Politicians and eminent businessmen are at last beginning to take the approaching age of climate change and energy insecurity seriously. High time too.
In the past, surges in the price of oil have usually been occasioned by short-term interruptions in supply, as for instance in 1973 or 1979, because of the endemic crises of the Middle East. That source of trouble is not necessarily going to disappear, but it has been joined by a far more certain long-term reason for steadily rising prices: an inevitably increasing level of demand. And that in turn is because of the economic growth rate of not only China and India, but many other societies of what we used to call the Third World.
The world is putting on population at a very rapid rate, despite the massacres and the pandemics. By the middle of the century, China and India together will run to about three billion people, and the rest of Asia to another billion. So Australia will have about 4,000 million Asian neighbours.
Most of the people of those societies will still be quite poor, but their economic growth rates will mostly be faster than those in the West, and they will be creating middle classes able to buy life’s little luxuries, like cars and foreign travel. So the pressure on the world’s resources, especially energy resources like oil and gas, will be rising fast. And so will the level of pollution.
The reaction to the resulting prospective future oil shortage, all over world, has been, obviously, a renewed interest in the advantages of nuclear power, which undoubtedly has the merit of somewhat reducing the otherwise inevitable rise in greenhouse gases and thus perhaps delaying the dangers of global warming.
I have no doubt that those dangers are real and serious, for Australia among other countries, and that therefore a cost-benefit analysis of the case for following that pathway is necessary. But there is a better case for exploring also an alternative pathway on which Australia could be much more important as a pioneer: hydrogen as a source not only of fuel for cars but for power-generation as well.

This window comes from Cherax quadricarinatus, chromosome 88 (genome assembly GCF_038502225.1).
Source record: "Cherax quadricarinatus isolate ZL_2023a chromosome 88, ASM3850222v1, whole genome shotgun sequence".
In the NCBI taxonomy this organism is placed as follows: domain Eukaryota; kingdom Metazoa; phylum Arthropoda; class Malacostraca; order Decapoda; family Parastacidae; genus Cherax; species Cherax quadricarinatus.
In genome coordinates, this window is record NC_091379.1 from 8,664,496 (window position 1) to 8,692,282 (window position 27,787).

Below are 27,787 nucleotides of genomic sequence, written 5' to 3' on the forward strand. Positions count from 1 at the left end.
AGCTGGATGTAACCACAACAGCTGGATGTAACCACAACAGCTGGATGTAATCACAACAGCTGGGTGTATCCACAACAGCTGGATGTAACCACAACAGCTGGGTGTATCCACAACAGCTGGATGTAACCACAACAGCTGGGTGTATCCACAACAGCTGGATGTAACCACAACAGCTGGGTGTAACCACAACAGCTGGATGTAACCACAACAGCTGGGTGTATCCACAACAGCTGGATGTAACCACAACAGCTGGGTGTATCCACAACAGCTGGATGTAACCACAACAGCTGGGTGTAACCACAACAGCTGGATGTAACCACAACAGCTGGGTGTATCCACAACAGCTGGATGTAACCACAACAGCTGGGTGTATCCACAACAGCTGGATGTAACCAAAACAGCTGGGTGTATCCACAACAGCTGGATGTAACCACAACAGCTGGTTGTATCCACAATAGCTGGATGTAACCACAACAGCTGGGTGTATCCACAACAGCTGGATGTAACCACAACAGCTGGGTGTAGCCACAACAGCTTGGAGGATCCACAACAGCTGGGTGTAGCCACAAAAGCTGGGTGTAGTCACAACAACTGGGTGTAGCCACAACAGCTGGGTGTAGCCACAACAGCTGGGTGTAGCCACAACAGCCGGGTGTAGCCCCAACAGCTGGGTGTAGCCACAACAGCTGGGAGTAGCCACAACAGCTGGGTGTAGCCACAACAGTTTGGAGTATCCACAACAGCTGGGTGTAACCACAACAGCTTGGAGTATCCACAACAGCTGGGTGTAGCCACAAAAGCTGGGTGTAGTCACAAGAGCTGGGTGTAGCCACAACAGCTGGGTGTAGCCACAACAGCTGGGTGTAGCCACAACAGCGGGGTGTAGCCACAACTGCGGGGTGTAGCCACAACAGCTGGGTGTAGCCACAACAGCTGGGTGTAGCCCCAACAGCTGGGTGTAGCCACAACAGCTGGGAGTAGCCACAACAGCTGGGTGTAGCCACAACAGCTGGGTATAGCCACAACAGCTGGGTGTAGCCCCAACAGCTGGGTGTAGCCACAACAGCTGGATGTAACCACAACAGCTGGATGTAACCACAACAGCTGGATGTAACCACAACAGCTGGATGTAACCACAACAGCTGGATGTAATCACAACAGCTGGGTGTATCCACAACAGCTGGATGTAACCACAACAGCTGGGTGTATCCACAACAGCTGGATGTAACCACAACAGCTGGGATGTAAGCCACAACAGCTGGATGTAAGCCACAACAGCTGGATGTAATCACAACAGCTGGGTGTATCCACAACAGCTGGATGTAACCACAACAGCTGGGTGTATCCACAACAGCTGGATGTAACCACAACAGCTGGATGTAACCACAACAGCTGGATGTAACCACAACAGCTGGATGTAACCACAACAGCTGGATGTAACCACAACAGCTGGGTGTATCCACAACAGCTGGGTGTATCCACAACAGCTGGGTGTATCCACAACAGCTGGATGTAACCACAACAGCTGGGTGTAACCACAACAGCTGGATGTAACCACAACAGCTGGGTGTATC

My suggested model of the Manhattan Project (which delivered the atom bombs which precipitated the surrender of Japan in World War II) is that, in both cases, the scientific principles which underlay the technology were quite well-known, but the technology itself was exceedingly complex. Nevertheless, an intense research effort delivered in four years the required result. And perhaps it could again.
One major advantage of hydrogen as a fuel is that it is non-polluting: the only by-product is water. Nothing could be more ideal in our present circumstances than a process which produces only electricity and water, especially as it is based on a substance, hydrogen, which is literally infinite, being the most abundant element in the universe. Moreover, it can be generated from resources which are universally available, including water and every sort of hydrocarbon. So, unlike uranium, there are no prospective problems of either long-term waste storage or depletion.
But its decisive advantage over nuclear power is in the fields of strategy and diplomacy. If the world takes to nuclear power generation in a big way, most governments, like Iran at present, will want to get into the technology of nuclear enrichment.
For electricity, you only have to enrich uranium to 3 or 4 per cent: for weapons to 90 per cent. But, once you have the centrifuges and know-how for that first small percentage, you are well on the way to the weapons-level capacity. That is why the United States is putting on so much pressure to keep Iran away from that technology. The problem would multiply itself 20-fold if the world in general took to nuclear power.
Hydrogen-based energy is not just an academic pipedream. Some of the smartest entrepreneurs in the biggest businesses in the world are already investing in its prospects. BP has for years been interpreting its acronym as “Beyond Petroleum”, and is reported to be building a hydrogen-fuelled power station in Scotland. Shell now has a hydrogen division. General Motors (US) has a hydrogen-fuelled “concept car” which does away with engine and transmission as we know them: its wheels are driven by four little electric motors, and its body can be any kind the customer wants.
Even the US Congress is beginning to get in on the act: the House of Representatives has voted (416 to 6) for prizes totalling $52 million over 10 years for advances in “production, storage, distribution or utilisation” of hydrogen, or $4 million for breakthroughs in hydrogen-powered vehicles. (Australian physicists please note: a bright idea could make you a fortune.)